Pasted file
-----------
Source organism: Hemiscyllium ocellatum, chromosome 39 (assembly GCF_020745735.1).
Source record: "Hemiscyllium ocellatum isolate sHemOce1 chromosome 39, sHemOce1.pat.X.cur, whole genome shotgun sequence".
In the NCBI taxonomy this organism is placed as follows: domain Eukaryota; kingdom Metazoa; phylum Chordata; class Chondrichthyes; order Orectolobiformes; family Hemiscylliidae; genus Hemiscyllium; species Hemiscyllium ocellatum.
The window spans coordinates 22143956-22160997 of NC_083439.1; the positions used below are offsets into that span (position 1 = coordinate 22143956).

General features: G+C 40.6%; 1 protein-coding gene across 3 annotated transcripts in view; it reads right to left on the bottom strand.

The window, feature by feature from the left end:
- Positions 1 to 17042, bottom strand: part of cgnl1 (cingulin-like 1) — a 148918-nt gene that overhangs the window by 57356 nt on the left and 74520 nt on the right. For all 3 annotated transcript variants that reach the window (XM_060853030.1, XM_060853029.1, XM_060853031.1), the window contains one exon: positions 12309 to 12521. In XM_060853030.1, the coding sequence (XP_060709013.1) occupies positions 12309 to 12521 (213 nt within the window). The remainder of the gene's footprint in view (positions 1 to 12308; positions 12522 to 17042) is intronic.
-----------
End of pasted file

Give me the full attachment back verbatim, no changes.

Source organism: Hemiscyllium ocellatum, chromosome 39 (assembly GCF_020745735.1).
Source record: "Hemiscyllium ocellatum isolate sHemOce1 chromosome 39, sHemOce1.pat.X.cur, whole genome shotgun sequence".
In the NCBI taxonomy this organism is placed as follows: domain Eukaryota; kingdom Metazoa; phylum Chordata; class Chondrichthyes; order Orectolobiformes; family Hemiscylliidae; genus Hemiscyllium; species Hemiscyllium ocellatum.
The window spans coordinates 22143956-22160997 of NC_083439.1; the positions used below are offsets into that span (position 1 = coordinate 22143956).

General features: G+C 40.6%; 1 protein-coding gene across 3 annotated transcripts in view; it reads right to left on the bottom strand.

The window, feature by feature from the left end:
- Positions 1 to 17042, bottom strand: part of cgnl1 (cingulin-like 1) — a 148918-nt gene that overhangs the window by 57356 nt on the left and 74520 nt on the right. For all 3 annotated transcript variants that reach the window (XM_060853030.1, XM_060853029.1, XM_060853031.1), the window contains one exon: positions 12309 to 12521. In XM_060853030.1, the coding sequence (XP_060709013.1) occupies positions 12309 to 12521 (213 nt within the window). The remainder of the gene's footprint in view (positions 1 to 12308; positions 12522 to 17042) is intronic.